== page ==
Should I Invest in ETFs?
ETFs are a great way to diversify your portfolio and possibly bring in some impressive returns. However, ETFs aren’t well-suited for every type of investor and investment strategy. You should understand what securities make up each ETF and how ETFs work before diving into buying and selling.
Image via Unsplash by Austin Distel
- ETFs are securities composed of stocks, bonds, or a combination of securities.
- ETFs trade on the exchange like regular stocks.
- ETFs offer many of the benefits of mutual funds.
- ETFs are great for diversification.
- Actively-managed ETFs can be costly.
What Is an ETF?
A n Exchange-Traded Fund, or ETF, is a type of security. Unlike a stock share, which is a single unit, ETFs are composed of multiple securities to create a fund. They can be composed of stocks, bonds, or a mix of the two. ETFs often track indexes. For example, one of the most popular ETFs, SPY, tracks the S&P 500. ETFs can be organized around a common industry or diversified across a multitude of fields. They’re highly flexible.
How Do ETFs Work?
While similar in structure to mutual funds, ETFs trade like single stock shares. Online brokers or traditional broker-dealers can buy and sell ETFs on the exchange throughout the trading day, just as they would stock shares. Mutual funds, by contrast, only trade once a day, after the market closes.
Why Should I Invest in ETFs?
ETFs are highly versatile. Since their underlying security make-up can vary, that means each ETF carries different risks and rewards, making them an overall great way to diversify your portfolio using strategies that align with your investment goals. Common types of ETFs include:
- Bond ETFs: These securities are composed entirely of bonds, which could be governmental, corporate, or municipal.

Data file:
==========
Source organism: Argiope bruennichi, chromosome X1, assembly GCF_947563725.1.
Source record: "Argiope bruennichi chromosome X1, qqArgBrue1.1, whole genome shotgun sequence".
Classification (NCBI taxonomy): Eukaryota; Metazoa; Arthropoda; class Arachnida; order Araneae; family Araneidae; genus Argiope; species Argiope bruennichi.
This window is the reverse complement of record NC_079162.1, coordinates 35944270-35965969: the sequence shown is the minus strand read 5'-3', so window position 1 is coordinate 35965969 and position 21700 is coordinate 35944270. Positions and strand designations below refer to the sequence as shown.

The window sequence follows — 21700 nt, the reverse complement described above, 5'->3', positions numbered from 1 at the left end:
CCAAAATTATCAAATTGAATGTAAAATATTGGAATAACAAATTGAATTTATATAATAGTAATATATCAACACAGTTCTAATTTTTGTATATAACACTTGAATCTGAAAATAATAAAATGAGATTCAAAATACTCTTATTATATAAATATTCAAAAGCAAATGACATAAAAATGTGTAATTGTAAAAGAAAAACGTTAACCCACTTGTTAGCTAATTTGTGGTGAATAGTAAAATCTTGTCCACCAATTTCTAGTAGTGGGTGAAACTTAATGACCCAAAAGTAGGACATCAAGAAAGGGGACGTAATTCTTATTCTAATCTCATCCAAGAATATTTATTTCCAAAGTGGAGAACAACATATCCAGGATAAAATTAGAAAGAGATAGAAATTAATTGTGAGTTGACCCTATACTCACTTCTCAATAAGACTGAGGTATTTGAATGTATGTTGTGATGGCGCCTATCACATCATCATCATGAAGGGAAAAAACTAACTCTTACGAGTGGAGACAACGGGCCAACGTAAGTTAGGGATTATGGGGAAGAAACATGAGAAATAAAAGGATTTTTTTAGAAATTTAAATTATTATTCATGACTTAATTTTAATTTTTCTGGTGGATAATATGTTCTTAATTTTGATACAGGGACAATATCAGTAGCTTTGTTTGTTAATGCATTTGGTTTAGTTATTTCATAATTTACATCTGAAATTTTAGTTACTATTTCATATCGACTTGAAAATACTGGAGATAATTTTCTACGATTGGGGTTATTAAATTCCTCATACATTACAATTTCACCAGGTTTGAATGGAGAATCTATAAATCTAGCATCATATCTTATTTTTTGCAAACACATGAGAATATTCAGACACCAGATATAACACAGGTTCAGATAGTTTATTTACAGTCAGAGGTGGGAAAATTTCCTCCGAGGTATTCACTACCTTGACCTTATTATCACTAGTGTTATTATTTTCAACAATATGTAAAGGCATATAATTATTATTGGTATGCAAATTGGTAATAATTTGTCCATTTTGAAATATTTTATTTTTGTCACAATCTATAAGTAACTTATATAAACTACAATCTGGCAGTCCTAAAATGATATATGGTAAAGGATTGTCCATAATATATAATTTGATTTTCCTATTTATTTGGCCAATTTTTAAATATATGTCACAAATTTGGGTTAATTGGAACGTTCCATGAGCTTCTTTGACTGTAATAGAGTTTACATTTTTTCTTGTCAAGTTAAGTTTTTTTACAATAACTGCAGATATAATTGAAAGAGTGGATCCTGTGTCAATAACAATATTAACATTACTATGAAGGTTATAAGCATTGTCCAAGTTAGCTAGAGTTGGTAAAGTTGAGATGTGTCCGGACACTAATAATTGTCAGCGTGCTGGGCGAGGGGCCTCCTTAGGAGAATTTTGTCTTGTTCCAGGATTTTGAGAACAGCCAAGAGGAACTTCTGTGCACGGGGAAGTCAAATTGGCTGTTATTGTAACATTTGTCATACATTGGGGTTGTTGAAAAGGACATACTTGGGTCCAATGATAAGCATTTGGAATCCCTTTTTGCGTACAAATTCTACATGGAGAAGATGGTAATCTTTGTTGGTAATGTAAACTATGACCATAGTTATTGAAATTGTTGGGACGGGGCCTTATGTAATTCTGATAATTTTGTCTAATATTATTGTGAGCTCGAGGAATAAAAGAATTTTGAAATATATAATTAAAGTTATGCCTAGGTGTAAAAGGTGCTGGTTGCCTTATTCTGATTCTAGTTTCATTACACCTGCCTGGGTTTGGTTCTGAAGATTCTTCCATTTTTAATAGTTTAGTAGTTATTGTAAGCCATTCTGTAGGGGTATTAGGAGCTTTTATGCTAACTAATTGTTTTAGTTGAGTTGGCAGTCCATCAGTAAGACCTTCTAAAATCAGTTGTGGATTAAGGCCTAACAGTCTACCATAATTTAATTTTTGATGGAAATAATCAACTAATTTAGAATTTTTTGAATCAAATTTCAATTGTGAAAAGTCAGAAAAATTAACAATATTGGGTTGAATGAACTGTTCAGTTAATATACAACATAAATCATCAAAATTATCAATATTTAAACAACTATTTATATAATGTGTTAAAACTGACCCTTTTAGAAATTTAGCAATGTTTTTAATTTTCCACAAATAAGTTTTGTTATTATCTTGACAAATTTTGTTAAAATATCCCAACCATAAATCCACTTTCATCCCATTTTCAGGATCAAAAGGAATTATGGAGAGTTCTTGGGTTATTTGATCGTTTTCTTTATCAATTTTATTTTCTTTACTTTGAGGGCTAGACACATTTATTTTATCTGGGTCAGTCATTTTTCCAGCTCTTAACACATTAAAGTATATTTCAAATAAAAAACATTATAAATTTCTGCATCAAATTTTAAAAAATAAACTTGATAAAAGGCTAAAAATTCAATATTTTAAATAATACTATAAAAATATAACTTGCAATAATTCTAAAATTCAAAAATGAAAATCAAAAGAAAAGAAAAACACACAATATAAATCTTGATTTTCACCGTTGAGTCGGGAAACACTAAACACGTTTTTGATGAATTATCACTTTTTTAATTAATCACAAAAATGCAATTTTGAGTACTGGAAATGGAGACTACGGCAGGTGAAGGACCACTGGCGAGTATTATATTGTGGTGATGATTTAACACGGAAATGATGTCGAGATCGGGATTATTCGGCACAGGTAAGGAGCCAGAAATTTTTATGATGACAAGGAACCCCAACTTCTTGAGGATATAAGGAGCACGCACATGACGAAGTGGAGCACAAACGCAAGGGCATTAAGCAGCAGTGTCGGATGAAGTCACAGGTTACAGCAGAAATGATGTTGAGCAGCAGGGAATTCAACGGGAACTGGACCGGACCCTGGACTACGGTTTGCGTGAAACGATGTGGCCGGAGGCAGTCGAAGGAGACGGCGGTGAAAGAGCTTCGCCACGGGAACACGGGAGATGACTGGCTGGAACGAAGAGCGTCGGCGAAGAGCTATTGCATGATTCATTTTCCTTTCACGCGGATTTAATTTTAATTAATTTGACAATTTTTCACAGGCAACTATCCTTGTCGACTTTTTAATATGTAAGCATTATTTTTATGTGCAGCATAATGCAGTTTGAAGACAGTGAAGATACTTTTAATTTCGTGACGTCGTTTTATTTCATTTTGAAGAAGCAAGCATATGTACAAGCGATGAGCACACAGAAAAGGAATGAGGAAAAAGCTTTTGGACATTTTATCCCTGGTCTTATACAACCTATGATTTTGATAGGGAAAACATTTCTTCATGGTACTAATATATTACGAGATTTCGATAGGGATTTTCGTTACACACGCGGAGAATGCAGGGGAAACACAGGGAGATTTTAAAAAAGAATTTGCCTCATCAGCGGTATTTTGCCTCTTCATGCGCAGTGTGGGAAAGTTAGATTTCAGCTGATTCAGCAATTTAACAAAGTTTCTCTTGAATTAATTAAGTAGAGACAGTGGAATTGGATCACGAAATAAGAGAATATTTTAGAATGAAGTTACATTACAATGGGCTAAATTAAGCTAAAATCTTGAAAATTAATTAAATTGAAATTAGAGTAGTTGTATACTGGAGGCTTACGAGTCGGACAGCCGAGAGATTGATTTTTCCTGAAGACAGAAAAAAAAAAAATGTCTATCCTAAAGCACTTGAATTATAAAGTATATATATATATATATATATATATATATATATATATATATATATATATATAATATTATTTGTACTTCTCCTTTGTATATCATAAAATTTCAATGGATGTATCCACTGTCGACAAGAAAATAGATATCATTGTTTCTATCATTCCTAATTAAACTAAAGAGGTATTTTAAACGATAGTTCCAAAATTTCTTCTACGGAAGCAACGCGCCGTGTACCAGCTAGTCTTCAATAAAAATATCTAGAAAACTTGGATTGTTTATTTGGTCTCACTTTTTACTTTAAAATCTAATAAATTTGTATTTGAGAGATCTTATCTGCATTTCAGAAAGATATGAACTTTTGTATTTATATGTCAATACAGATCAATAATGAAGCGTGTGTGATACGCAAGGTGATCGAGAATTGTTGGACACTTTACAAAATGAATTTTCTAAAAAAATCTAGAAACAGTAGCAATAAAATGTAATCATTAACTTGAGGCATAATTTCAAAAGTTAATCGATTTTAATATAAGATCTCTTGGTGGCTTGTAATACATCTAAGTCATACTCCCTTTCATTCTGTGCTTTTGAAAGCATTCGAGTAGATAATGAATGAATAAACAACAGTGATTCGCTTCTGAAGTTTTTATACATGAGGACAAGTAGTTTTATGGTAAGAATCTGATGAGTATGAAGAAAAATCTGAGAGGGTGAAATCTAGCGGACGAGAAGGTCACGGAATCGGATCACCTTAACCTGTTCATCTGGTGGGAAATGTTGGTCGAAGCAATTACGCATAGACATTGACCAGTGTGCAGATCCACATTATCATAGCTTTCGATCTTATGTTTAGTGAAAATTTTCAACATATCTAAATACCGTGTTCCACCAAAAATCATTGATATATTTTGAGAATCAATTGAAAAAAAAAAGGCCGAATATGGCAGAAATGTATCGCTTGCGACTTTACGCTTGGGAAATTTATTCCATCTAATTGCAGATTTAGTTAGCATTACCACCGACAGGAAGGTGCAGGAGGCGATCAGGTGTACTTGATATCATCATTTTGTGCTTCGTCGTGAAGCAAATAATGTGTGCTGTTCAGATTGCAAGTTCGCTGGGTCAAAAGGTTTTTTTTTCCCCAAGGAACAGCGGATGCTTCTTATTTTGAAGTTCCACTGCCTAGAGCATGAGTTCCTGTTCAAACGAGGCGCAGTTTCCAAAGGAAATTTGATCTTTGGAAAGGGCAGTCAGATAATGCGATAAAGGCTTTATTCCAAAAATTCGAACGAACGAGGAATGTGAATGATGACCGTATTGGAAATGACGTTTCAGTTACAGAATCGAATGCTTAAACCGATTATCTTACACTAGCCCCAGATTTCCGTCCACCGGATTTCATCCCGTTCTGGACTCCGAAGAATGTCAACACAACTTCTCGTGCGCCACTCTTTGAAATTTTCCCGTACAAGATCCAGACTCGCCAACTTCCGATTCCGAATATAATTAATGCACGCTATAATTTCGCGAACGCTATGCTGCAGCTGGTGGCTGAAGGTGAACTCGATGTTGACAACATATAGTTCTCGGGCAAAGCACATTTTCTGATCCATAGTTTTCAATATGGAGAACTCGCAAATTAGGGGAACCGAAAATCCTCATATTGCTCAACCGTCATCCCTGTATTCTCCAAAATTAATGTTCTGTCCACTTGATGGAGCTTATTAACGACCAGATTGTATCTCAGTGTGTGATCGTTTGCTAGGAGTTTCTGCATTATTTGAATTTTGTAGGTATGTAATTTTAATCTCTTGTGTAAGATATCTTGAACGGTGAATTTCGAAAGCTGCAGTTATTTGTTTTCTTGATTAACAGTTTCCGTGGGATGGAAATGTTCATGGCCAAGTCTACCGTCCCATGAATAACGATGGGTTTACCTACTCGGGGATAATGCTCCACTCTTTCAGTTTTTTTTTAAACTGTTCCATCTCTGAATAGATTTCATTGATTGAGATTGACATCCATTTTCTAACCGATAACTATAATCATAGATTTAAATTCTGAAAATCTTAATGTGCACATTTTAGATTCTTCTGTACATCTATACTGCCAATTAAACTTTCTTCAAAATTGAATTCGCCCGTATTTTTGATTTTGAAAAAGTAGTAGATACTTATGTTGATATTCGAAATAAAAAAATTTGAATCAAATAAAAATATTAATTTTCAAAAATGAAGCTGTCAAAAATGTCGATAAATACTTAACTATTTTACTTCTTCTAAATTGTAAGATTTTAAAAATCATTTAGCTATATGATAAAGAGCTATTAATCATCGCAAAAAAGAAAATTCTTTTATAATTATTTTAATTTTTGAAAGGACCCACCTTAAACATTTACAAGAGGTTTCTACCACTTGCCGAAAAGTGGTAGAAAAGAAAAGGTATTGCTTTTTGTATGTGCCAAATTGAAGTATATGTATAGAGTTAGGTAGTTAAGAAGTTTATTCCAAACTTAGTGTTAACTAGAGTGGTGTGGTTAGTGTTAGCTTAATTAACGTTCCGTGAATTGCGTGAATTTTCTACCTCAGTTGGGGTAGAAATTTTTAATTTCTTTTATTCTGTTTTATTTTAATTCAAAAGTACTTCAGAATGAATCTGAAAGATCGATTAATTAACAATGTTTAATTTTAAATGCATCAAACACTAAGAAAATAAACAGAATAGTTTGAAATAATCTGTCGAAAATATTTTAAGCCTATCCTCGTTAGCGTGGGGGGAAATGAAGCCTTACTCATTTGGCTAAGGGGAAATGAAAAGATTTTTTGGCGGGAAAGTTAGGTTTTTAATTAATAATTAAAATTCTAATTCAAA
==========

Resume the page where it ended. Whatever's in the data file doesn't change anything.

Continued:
- Industry ETFs: As the name suggests, these ETFs track a certain industry, like banking, oil, technology, or others.
- Commodity ETFs: These ETFs are made up exclusively of commodity securities like gold or crude oil.
- Currency ETFs: Foreign currencies, like the Euro or Canadian dollar, compose currency ETFs.
- Inverse ETFs: Unlike other ETFs, inverse ETFs might have any type of underlying security. These ETFs short the stocks to make money.
ETFs vs. Index Funds
While ETFs might look similar to index funds, they have some important distinctions and offer different values to investors. Index funds are a type of mutual fund, specifically designed to mirror a market index like the S&P 500. Index funds are managed passively, which makes them cheaper to purchase and maintain than some other types of mutual funds, which are actively managed.
By contrast, ETFs have far more variety. Some track indexes, like the ETF SPY tracks the S&P 500, but others are composed of industry-specific securities or bonds that don’t. Investors can hand-select ETFs that meet their investing style, risk tolerance, and dividend needs.
Index funds are a lower risk and lower reward fund choice. Many investors use index funds for retirement or other long-term savings goals. Since ETFs offer more variety, some investors use low risk and low reward funds for long-term investing, while others choose higher risk and higher reward ETFs that provide quicker earnings.
You can reap some tremendous benefits from investing in ETFs. A few of the top advantages include:
- Broad opportunities: Since ETFs can be made up of any stock or bond, there are many out there to choose from to best meet your investing goals.
- Low expense ratio: Expenses for ETFs are usually low, since they track an index. They don’t take much management or operation.
- Few broker commissions: Commission costs rise and fall with the complexity of the security and trade. ETFs are easy to trade, so broker commissions are usually very cost-effective.
- Mitigated risk: If you’re concerned about risk, many ETFs are made up of a multitude of securities in many industries. If value drops for one stock in the ETF, the whole ETF will still maintain a good value overall.
- Diversification: ETFs make it easy to diversify your investment portfolio. You can purchase ETFs composed of diverse stocks, or purchase multiple ETF shares representing various industries and indexes.
- Targeted investing: If you’re super interested in putting money into the tech industry, investing in a tech ETF is an easy way to put money into a variety of tech companies at once.
- Flexibility: Since ETFs trade like stocks on the exchange, you have a lot of flexibility in terms of buying and selling your shares throughout the day.
- Tax benefits: ETFs often have lower capital gains taxes than other securities, like mutual funds. Additionally, taxes are incurred upon the sale of the ETF, not throughout its lifetime.
Before you embark on ETF investing, however, it’s important to consider the disadvantages you might encounter, which include: